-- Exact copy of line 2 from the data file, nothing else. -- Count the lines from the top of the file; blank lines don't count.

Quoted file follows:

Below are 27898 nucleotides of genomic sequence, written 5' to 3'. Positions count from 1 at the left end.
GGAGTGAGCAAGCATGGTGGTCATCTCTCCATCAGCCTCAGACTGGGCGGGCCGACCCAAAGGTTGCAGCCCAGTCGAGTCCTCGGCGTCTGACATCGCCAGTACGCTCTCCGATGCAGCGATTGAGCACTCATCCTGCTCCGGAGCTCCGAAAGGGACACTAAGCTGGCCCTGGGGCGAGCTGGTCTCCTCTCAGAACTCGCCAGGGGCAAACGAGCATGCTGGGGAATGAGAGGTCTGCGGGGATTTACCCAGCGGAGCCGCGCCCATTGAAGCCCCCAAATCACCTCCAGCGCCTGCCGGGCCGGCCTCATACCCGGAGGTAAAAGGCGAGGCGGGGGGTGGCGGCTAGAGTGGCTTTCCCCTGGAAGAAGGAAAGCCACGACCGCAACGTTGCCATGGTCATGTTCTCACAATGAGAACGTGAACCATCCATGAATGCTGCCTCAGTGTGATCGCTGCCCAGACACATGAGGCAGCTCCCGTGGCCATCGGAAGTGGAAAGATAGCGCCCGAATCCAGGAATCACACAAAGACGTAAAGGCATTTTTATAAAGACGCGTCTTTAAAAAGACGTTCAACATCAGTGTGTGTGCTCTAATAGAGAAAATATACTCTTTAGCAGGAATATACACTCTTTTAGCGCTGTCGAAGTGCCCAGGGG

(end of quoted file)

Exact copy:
GGAGTGAGCAAGCATGGTGGTCATCTCTCCATCAGCCTCAGACTGGGCGGGCCGACCCAAAGGTTGCAGCCCAGTCGAGTCCTCGGCGTCTGACATCGCCAGTACGCTCTCCGATGCAGCGATTGAGCACTCATCCTGCTCCGGAGCTCCGAAAGGGACACTAAGCTGGCCCTGGGGCGAGCTGGTCTCCTCTCAGAACTCGCCAGGGGCAAACGAGCATGCTGGGGAATGAGAGGTCTGCGGGGATTTACCCAGCGGAGCCGCGCCCATTGAAGCCCCCAAATCACCTCCAGCGCCTGCCGGGCCGGCCTCATACCCGGAGGTAAAAGGCGAGGCGGGGGGTGGCGGCTAGAGTGGCTTTCCCCTGGAAGAAGGAAAGCCACGACCGCAACGTTGCCATGGTCATGTTCTCACAATGAGAACGTGAACCATCCATGAATGCTGCCTCAGTGTGATCGCTGCCCAGACACATGAGGCAGCTCCCGTGGCCATCGGAAGTGGAAAGATAGCGCCCGAATCCAGGAATCACACAAAGACGTAAAGGCATTTTTATAAAGACGCGTCTTTAAAAAGACGTTCAACATCAGTGTGTGTGCTCTAATAGAGAAAATATACTCTTTAGCAGGAATATACACTCTTTTAGCGCTGTCGAAGTGCCCAGGGG